So…What happened??

Generally, there have been a few distinct phases of the program from its inception to the present. In the 1960s and 1970s the eligibility criteria were refined. In the late 70’s and 80’s the focus began to shift to reducing the actual costs of construction. 

During the mid 1990s the program began to recognize and incorporate the physical needs of the residents above and beyond the bricks and mortar and the use of “service coordinators” became more prevalent which helped individuals to access the support and services they might need to make aging in place more possible. 

HUD finally understood that providing some level of service support within the housing facility often precluded a premature move to a more institutional setting for a resident, at a tremendous cost savings to society in general. Think about it. If people can remain in their homes—whether owned or rented—with assistance and services to help them with a few basic needs, isn’t that better than moving to a nursing home before you need to?

The Section 202 Program for the Elderly, while suffering somewhat less total units being funded, was finally getting the recognition and understanding it so richly deserved.

Unfortunately, Congressional priorities began to change and brought with it significant changes in federal funding allocations for most discretionary programs. Number one on the list was HUD, and its budgets became more and more squeezed. Obviously, this significantly impacted the continued development and operation of the affordable senior housing programs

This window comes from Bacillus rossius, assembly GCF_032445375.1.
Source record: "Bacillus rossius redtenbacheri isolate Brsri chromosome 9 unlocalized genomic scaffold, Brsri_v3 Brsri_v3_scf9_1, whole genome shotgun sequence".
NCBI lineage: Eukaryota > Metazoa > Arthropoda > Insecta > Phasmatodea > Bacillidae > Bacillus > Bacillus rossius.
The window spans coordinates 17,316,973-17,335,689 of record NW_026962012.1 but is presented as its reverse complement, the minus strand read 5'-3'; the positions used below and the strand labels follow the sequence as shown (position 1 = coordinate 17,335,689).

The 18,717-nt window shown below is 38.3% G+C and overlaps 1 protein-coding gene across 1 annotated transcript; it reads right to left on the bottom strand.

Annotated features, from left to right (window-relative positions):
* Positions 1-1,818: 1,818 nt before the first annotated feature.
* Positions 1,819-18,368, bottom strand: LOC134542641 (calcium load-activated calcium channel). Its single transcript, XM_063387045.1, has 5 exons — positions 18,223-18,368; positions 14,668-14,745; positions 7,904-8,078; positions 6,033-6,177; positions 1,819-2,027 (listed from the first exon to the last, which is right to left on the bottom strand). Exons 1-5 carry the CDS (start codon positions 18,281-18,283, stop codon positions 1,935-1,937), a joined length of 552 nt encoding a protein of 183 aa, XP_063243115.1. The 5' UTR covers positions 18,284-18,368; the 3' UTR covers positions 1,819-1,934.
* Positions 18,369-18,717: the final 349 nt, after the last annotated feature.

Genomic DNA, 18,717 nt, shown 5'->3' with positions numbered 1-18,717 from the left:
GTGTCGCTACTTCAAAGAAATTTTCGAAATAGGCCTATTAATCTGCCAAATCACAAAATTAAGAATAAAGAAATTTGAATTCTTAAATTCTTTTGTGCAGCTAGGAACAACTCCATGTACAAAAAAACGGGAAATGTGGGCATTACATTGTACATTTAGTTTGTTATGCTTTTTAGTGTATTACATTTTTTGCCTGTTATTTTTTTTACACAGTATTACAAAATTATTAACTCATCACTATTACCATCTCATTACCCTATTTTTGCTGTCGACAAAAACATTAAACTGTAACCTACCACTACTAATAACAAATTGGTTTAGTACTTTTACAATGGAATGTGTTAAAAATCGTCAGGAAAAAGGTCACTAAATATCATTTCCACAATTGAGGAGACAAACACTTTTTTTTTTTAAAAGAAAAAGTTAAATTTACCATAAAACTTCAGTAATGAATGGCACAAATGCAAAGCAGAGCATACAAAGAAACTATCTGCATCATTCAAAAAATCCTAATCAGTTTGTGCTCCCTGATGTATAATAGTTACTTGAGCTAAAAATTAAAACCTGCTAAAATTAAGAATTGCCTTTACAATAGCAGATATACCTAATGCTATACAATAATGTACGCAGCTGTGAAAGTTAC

So…Where are we now?

From a high of almost 30,000 units of housing built between 1985 and 1988, we have seen a steady decline to just about 25,000 units constructed between 2000 and 2006. As for current and future spending, we have dropped to a ridiculously low 595 apartments funded for the entire country in 2011, and we are currently seeing zero dollars being appropriated for the construction of new affordable units for the elderly of limited income each fiscal year since 2012!

That means for each of the last three years of federal funding, there are zero dollars being appropriated for the construction of new apartment units for seniors of limited income. 

Obviously, building and maintaining housing is expensive compared to providing rental assistance to persons to rent housing on their own (when they can). This has been the challenge for the Section 202 program to overcome. It is not easy to persuade legislators that housing seniors together in rental communities allows us to serve them, and society in general better, and at a lesser overall cost.

I can only think of the problems that those of us who are becoming ready to retire to our “golden” years will find in our way. 

I wonder if it’s too late to consider having more children that can assist us with the help we will most probably need in the years to come…

In essence, the United States no longer has a federal housing policy when it comes to providing quality, safe, affordable housing for seniors of limited income. 

Perhaps it’s time to re-think our Congressional priorities as our country continues to become even more gray!! 

Mark D. Olshan, Ph.D. began his career with B’nai B’rith in 1983 when he was hired as its Director of Senior Housing.  He currently serves as Director of the Center for Senior Services and Associate Executive Vice President of B’nai B’rith International.  He was awarded the Julius Bisno Professional Excellence Award in 2000To view some of his additional content, Click Here.